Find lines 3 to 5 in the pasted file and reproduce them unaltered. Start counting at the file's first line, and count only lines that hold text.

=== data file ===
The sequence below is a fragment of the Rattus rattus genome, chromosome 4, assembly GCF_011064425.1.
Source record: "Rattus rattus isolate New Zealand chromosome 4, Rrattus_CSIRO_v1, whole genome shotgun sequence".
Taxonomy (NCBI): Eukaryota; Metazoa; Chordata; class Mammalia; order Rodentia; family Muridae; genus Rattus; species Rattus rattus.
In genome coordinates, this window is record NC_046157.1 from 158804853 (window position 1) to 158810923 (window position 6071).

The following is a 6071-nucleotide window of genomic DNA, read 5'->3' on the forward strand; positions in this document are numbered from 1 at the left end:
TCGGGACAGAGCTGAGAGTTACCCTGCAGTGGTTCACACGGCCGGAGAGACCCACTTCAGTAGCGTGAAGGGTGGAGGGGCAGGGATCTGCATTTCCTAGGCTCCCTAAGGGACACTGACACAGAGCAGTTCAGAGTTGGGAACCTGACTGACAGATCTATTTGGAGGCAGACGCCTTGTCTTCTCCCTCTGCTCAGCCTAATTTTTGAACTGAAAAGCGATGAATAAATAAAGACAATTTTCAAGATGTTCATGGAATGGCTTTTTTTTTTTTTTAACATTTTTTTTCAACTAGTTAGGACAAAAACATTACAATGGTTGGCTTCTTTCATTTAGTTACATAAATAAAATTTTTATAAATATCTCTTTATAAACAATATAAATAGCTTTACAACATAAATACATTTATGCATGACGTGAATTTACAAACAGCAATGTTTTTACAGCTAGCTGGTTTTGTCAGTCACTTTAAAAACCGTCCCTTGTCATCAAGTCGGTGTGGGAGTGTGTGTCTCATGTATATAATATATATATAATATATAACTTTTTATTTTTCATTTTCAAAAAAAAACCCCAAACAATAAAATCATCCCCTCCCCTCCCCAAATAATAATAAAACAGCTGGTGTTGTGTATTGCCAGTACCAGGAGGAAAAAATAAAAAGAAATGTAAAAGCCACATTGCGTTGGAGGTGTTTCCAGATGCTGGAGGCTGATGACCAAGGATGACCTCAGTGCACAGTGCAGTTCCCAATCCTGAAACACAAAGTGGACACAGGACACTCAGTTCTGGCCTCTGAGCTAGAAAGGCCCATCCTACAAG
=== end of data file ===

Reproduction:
Taxonomy (NCBI): Eukaryota; Metazoa; Chordata; class Mammalia; order Rodentia; family Muridae; genus Rattus; species Rattus rattus.
In genome coordinates, this window is record NC_046157.1 from 158804853 (window position 1) to 158810923 (window position 6071).

The following is a 6071-nucleotide window of genomic DNA, read 5'->3' on the forward strand; positions in this document are numbered from 1 at the left end: